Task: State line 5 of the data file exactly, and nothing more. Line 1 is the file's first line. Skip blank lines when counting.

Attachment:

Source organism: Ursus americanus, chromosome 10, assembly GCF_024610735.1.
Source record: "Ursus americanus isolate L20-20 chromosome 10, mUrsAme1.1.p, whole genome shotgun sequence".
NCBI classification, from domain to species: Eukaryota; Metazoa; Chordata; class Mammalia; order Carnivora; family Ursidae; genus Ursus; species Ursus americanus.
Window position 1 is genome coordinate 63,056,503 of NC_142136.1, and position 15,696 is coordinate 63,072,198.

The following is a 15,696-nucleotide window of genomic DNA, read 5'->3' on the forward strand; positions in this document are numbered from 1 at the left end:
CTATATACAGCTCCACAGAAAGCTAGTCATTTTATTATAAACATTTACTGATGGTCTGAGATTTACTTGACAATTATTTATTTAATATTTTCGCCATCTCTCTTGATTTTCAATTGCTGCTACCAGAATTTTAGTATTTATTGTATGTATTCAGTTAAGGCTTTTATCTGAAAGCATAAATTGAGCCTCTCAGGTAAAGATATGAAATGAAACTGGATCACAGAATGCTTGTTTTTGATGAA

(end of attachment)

The following is a 15,696-nucleotide window of genomic DNA, read 5'->3' on the forward strand; positions in this document are numbered from 1 at the left end: